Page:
Reading and writing … Ali Lavau aka Frances Watts. Photo: Dallas Kilponen
For many years, Ali Lavau was adamant she didn't have a book in her. She was quite content with her work as a children's book editor, never considering that her name might one day grace the front of one of her publisher's titles, rather than the flyleaf.
''Then, one day, I was walking down the street in Enmore and I saw this dad walking along with his little boy riding on his shoulders,'' she says. ''The dad looked at the little boy and said, 'Kiss for daddy?' and the little boy looked down and said, 'No! No kiss for daddy!' It was such a
dad-kid moment. It made me laugh and it stuck in my head.''
Goodnight Mice by Frances Watts and Judy Watson. ABC Books, $24.99.
And out of that spontaneous moment of fun, Lavau conjured her first children's book, titled, appropriately enough, Kisses for Daddy, which has since gone on to sell more than 300,000 copies across the world.
We're sitting at Lavau's dining table in inner-city Marrickville. The house, an original worker's cottage, is tiny. It reminds me of the cosy mouse house ''at the base of a tree'' that is the charming setting for Goodnight, Mice!, her latest picture book. Illustrated by Judy Watson, it won this year's Prime Minister's Literary Award for children's books.
Here it's probably as well to clear up any confusion over Lavau's name, which would still be unfamiliar to most children and their parents. When she's writing her own books - rather than editing others' work - Lavau adopts the nom de plume Frances Watts.
''They are kind of distinct,'' she says. ''Frances Watts is a children's books author and Ali Lavau is an editor of adult fiction and narrative non-fiction.''
Lavau settled on the pseudonym with the publication of her first book, so as not to compromise her editing work.
''I never wanted another author that I worked with to think of me as an author as well,'' she says. ''When you work with an author it is their creative voice that you are working with and I never wanted to be thought of as another creative voice sitting at the table.
''Part of being a good editor is being able to work in someone else's voice and maybe that is part of the reason Frances and Ali have to separate.''
As Lavau she is much in demand as an editor. The authors she has worked with include Alex Miller, Craig Silvey, Gillian Mears, Kerry Greenwood and Tom Keneally.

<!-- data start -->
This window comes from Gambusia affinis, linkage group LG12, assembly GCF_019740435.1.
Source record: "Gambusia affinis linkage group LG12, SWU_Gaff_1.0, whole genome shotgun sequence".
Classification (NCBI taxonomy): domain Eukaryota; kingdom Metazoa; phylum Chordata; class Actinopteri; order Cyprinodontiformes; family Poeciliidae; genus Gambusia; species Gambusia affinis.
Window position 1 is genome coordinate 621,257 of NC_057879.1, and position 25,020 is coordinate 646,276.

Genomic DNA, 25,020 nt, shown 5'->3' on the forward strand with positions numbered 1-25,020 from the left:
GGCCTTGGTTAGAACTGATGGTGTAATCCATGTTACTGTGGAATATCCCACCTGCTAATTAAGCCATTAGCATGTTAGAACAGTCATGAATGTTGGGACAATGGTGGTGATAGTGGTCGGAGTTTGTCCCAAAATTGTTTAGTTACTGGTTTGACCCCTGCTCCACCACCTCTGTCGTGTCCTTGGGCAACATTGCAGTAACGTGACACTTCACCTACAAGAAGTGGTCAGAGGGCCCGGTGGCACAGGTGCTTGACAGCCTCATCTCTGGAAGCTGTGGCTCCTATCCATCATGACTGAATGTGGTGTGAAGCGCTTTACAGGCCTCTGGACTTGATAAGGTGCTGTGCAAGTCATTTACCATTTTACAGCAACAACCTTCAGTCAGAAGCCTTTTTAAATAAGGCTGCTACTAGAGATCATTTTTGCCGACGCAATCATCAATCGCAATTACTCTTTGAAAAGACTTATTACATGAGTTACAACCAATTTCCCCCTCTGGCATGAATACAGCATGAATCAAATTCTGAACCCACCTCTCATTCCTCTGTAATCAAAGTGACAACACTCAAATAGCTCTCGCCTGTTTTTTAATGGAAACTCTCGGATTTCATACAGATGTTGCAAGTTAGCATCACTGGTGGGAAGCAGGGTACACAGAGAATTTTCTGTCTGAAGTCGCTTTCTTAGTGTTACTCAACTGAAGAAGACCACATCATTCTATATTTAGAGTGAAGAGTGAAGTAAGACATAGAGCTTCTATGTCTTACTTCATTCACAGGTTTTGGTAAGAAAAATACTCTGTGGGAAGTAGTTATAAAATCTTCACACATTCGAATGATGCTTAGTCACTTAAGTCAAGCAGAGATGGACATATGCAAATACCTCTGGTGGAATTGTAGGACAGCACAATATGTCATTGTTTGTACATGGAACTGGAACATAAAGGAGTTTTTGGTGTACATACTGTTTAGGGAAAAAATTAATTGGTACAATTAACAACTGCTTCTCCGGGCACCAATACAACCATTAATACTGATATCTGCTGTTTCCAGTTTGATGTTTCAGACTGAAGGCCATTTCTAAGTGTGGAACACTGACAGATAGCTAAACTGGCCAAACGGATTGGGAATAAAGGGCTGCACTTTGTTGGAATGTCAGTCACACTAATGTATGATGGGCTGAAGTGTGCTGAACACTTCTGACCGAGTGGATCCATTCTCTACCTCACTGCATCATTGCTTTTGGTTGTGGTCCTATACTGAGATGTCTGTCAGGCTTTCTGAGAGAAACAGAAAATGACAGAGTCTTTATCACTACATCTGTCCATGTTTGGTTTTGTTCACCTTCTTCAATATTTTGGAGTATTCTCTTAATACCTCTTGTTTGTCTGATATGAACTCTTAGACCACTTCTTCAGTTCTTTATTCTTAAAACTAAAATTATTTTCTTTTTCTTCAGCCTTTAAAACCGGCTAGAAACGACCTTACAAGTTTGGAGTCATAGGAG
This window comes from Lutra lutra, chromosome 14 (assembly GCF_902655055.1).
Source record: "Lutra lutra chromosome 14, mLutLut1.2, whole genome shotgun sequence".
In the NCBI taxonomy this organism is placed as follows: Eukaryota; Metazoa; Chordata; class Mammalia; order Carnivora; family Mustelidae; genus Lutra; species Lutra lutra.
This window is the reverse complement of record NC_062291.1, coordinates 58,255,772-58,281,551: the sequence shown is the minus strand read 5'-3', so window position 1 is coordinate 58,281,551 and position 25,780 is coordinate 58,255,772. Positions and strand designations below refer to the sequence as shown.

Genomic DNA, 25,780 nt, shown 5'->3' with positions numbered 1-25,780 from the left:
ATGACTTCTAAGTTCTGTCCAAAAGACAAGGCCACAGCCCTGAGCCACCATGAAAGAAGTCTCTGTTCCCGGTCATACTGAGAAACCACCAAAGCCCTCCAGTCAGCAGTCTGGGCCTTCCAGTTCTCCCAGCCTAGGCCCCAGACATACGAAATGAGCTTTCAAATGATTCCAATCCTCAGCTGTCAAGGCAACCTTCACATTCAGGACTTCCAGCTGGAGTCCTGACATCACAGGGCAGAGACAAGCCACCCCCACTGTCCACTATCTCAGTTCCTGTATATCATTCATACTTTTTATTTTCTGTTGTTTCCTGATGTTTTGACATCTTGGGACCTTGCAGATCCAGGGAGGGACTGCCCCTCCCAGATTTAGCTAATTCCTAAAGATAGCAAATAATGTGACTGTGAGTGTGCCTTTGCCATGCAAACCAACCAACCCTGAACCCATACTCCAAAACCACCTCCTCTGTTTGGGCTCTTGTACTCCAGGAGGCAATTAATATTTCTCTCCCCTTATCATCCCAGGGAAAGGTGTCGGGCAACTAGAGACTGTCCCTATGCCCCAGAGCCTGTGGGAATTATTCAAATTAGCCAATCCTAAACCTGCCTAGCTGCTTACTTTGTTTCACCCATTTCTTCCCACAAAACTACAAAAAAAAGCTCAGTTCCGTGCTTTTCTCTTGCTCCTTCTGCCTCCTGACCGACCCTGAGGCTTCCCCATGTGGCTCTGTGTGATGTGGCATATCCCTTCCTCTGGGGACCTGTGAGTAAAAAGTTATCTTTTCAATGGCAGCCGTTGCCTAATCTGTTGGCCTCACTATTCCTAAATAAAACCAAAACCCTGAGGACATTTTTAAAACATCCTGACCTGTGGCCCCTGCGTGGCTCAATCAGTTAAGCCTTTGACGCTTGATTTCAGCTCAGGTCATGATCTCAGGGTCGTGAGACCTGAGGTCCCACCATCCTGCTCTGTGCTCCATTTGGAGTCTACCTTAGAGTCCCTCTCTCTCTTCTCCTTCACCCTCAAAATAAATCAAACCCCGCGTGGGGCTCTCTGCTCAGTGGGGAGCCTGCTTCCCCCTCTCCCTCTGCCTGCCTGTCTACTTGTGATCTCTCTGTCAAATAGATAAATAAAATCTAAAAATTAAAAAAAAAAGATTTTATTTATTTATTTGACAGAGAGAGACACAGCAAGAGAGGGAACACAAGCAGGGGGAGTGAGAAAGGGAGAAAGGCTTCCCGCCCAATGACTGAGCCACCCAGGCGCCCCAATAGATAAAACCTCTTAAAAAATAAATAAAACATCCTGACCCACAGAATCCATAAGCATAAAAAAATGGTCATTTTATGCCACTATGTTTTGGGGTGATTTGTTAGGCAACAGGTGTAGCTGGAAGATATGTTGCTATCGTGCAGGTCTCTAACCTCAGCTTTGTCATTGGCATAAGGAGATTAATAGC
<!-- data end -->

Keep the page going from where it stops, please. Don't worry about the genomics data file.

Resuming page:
It all means her professional life does not lack for variety.
''One day I can be standing in front of a hundred schoolchildren making elephant noises and the next I can be at my desk editing a Miles Franklin winner,'' she says.
From her earliest years growing up in Switzerland (she came to Australia at the age of three), there was never much doubt Lavau was going to be involved in books in some capacity. ''I'd always wanted to work with books,'' she says. ''I was a mad reader as a kid and I worked part time in a bookshop at uni. It was always about books and reading for me for as long as I can remember.
''I remember my parents reading to me when I was very, very young. Reading was just expected. It was just what you did.''
After completing her PhD in literature at Macquarie University she chose an academic path, but then moved to editing children's books because she wanted something ''more collegial''.
As well as her picture books, she has a series, Sword Girl, aimed at seven- to nine-year-olds and featuring Tommy, ''a feisty kitchen hand who longs to be a knight''. The mediaeval setting reflects Lavau's own love of history and historical fiction, which, she says, was inspired by her father's passion for the Asterix comic books.
For slightly older children, there is the Gerander trilogy, telling the tale of three adventurous mice.
But despite having tackled most of the age groups at the younger end of publishing, Lavau has no plans to embark on an adult novel.
''It does annoy me when people ask when I'm going to write a 'real' book,'' she says. ''I love writing kids' books and if we don't get kids reading we won't have 'real' books. I suppose with picture books, because there aren't so many words, there is an assumption that they are easier. But, in fact, it really is quite difficult to encapsulate a whole idea in very few words in a genre where any extraneous words stand out - especially as the books are for reading aloud.''
In all, Lavau has 15 books to her name and she is working on another junior swashbuckler in the Sword Girl series.
''It turns out that I had quite a lot of words in me after all,'' she says.
Goodnight, Mice! by Frances Watts and Judy Watson is published by ABC Books, $24.99.